Anyway, we stop and visit this place. It is actually quite interesting to see and learn a little bit about cigars and the novelty behind it. Cuban puros (cigars) have had famous fans from Che Guevara to Arnold Schwarzenegger. John F Kennedy apparently told his press secretary Pierre  Salinger to order a thousand of his favourite "Pettit Upmanns" the night before signing the US trade embargo on Cuba into law. This is hardly surprising. Reared in the rustred fields of Pinar Del Río province in the island’s luscious west, all genuine Cuban cigars are hand-rolled by trained experts, before being packed in tightly sealed cedar boxes and classified into 42 different types and sizes. The unsurpassed quality of the country’s cigars in the world market stems from a combination of geography, terrain and fine local workmanship, and the production process is complex enough to make smokers savour the end result.

Cuba’s flagship brand is Cohiba, popularised by Fidel Castro who used to puff on Cohiba Espléndidos before he gave up smoking for health reasons in 1985. Other international favorites include the Partagás brand, rolled in Havana since 1845; the classic Montecristo no.2, another fuerte (strong) smoke much admired by Cubans; and the milder Romeo y Julieta brand, invented in 1903 by a Cuban who had traveled widely in Europe. The uniquely Pinar Del Rio produced tobacco stuffed into Vegas Robainos, meanwhile, is the world’s very finest, and the brand is thus more exclusive. Then there are the so-called locally smoked peso cigars – not branded, perhaps – but cubans are said to save the best for themselves.

Most of the manufacturing story unfolds before your eyes in Pinar Del Rio’s countryside. 

Given its rich soil and the right humidity, seeds typically take around 80 days to grow into plants prime for harvesting. Tobacco planting is generally staggered, so the harvest lasts several months. Upon maturing, the leaf selection process is conducted by a team of highly skilled workers, who will have needed years of experience to be given this responsibility. Each plant carries three types of leaves: the ligero, the strongest leaves located at the top of the plant, the seco, which provides the cigar’s taste, and the voldado (light-flavoured leaf, used for combustibility). Leaves are subsequently transferred to one of the province’s numerous casas de tobaccos (drying houses) and, depending on their size, placed at different heights within these long thatched huts to dry. 

Then begins the fermentation of the leaves, which can last 40 to 50 days, followed by the aging process, which often runs to two or three years. Afterward, leaves are sorted according to their attributes (such as size and color), stemmed and left to cure – again for up to several years. The next stage is the first typically seen in a cigar factory: a second categorizing of the leaves followed by the filler leaves being positioned, bound and pressed in a mould.  No chemicals are used and all glue used are natural. An experienced master roller then hand-finishes the cigar by adding a wrapping leaf and a head.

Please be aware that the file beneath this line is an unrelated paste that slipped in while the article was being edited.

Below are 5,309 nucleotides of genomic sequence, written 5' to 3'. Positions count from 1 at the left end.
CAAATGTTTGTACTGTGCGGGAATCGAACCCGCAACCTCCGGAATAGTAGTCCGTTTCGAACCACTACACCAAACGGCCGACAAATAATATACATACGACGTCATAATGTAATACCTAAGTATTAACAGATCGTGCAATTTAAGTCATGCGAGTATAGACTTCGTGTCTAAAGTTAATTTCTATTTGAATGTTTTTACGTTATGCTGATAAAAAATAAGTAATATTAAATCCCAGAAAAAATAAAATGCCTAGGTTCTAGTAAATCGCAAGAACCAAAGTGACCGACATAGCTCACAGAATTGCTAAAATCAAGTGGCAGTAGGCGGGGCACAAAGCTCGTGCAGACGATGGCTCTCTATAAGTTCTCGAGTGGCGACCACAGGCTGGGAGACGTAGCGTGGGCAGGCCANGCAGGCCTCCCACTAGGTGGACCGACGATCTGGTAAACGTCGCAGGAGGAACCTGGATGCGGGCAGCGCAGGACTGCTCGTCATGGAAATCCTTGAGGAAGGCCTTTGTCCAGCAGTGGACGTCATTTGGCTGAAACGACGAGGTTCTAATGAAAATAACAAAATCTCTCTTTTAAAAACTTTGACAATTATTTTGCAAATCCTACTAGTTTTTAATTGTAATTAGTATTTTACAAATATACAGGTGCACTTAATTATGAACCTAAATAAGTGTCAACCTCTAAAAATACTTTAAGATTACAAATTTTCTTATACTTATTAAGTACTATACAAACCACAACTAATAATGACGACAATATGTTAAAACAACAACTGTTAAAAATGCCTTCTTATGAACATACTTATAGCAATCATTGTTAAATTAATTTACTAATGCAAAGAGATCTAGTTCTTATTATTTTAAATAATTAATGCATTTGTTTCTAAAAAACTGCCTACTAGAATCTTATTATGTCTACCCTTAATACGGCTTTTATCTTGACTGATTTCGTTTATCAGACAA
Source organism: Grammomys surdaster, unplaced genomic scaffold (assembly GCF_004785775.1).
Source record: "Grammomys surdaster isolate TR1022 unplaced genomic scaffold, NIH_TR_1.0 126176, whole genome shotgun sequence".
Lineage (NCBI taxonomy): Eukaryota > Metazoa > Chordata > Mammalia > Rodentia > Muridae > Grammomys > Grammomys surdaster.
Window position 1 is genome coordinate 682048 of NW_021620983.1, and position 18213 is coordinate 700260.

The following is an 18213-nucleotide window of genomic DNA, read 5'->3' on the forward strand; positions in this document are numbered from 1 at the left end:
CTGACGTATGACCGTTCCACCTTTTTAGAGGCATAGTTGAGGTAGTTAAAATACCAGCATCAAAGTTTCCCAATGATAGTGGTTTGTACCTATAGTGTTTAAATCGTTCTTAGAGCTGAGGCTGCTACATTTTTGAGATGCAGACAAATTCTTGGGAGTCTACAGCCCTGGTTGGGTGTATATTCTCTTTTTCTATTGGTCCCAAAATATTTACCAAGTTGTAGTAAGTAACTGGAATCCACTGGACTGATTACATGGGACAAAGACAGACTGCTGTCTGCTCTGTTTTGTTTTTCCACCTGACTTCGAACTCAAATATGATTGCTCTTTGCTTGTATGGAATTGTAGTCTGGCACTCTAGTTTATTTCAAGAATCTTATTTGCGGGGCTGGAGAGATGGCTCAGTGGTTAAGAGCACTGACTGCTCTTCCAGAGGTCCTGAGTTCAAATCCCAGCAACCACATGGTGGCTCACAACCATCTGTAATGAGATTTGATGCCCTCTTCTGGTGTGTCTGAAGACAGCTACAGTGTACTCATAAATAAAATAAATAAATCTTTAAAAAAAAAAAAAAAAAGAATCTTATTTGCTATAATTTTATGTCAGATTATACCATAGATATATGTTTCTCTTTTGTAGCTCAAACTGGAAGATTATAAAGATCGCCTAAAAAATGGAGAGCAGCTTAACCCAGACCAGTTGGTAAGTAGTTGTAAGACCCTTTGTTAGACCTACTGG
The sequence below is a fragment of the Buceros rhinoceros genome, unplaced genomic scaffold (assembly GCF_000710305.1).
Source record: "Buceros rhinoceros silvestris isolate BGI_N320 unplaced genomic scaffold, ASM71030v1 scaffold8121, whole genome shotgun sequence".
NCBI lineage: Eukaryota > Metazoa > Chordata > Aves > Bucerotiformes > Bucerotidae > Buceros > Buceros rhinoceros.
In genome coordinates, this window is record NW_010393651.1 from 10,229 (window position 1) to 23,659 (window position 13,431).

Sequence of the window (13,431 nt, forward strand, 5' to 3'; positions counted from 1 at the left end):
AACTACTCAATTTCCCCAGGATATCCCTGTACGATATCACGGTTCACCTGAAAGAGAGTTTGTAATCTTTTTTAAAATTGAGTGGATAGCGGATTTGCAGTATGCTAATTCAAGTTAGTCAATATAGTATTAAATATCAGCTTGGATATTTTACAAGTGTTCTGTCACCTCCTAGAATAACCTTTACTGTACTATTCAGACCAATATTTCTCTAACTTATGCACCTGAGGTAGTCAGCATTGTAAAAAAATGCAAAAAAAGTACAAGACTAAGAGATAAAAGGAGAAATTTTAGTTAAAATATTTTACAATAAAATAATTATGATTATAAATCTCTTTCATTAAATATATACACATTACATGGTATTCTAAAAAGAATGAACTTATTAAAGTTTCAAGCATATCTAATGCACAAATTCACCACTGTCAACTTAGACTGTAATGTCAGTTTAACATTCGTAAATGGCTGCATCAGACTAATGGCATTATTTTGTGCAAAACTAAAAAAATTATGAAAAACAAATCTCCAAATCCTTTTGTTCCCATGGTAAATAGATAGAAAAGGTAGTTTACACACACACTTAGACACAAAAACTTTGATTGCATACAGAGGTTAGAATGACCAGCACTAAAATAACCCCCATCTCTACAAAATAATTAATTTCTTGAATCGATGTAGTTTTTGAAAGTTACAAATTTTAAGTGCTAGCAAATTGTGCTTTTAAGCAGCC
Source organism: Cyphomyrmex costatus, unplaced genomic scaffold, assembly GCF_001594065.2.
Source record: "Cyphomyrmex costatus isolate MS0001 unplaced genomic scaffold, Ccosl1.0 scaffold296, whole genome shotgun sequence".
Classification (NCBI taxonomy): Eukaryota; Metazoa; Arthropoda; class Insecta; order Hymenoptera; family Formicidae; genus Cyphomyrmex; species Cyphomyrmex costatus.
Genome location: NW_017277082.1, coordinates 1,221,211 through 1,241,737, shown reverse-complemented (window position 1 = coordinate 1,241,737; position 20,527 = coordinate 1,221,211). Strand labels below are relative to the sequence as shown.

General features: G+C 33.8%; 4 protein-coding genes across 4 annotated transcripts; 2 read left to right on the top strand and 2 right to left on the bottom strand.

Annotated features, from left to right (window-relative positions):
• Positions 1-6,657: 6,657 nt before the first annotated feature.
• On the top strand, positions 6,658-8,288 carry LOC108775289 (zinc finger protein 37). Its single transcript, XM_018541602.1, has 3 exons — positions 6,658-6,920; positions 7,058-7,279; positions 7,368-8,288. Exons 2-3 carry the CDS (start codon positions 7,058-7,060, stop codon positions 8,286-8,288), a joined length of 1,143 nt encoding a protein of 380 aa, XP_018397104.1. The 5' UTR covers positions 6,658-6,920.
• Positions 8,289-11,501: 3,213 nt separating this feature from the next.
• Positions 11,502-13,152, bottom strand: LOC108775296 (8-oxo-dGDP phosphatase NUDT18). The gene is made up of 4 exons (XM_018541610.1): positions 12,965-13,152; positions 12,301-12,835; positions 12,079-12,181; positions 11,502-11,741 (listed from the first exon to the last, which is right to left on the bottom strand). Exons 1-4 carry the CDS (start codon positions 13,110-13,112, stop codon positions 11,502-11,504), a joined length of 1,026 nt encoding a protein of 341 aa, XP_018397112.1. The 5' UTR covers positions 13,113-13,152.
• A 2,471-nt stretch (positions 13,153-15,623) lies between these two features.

The whole drive is about five hours and after three hours, we stop for a pee break and to fill up the Transtur bus with diesel. The toilets in these stops that we have had is horrible. They are either dirty or do not flush. Soon after we board the bus and head for Maria La Gorda. While waiting for the bus to fill, I had a very nice local sandwich ice-cream.

The turn off to Maria La Gordia is quite obscure but after the turn off we were greeted with security posts and security posts but no one stops the bus to check for anything. Soon after we come to the beach and it is incredibly beautiful and inviting. A shame I am alone and not with my other half. There are only about 30 chalets and even if each one has four people there are only a couple of hundred people to share this gorgeous twelve kilometre beach.

When we arrive, we we told that we can only check in at 4pm and no earlier. So, we take our lunch at the cafe, one of only two, the other being the only restaurant. Activities here are limited to that related to the sea. Snorkelling is the most popular and is quite close by. The sea is shallow and there are corals and fish about 20 meters out. The other activity is diving. Both of which I wanted to do but as I am alone, not really comfortable going out to sea without Vera. The scuba diving sounded really interesting and I was pretty keen as it is only CUC24 for an introductory dive up to 7 meters. After thinking abut it, I decided not to for now as I wanted to be able to do the dive with Vera on another day. The other activity was sunset cruise. Actually, it was the scuba boat taking you out to sea to see the sun set. The group decided to do that this evening so that those who wanted to do the diving had the whole day and did not need to worry about coming back and rushing to get on the boat again. Natalia went to enquire but was told that boats were not allowed out at sea after five today because of a military exercise at sea. So it will have to wait till tomorrow, just as well I guess.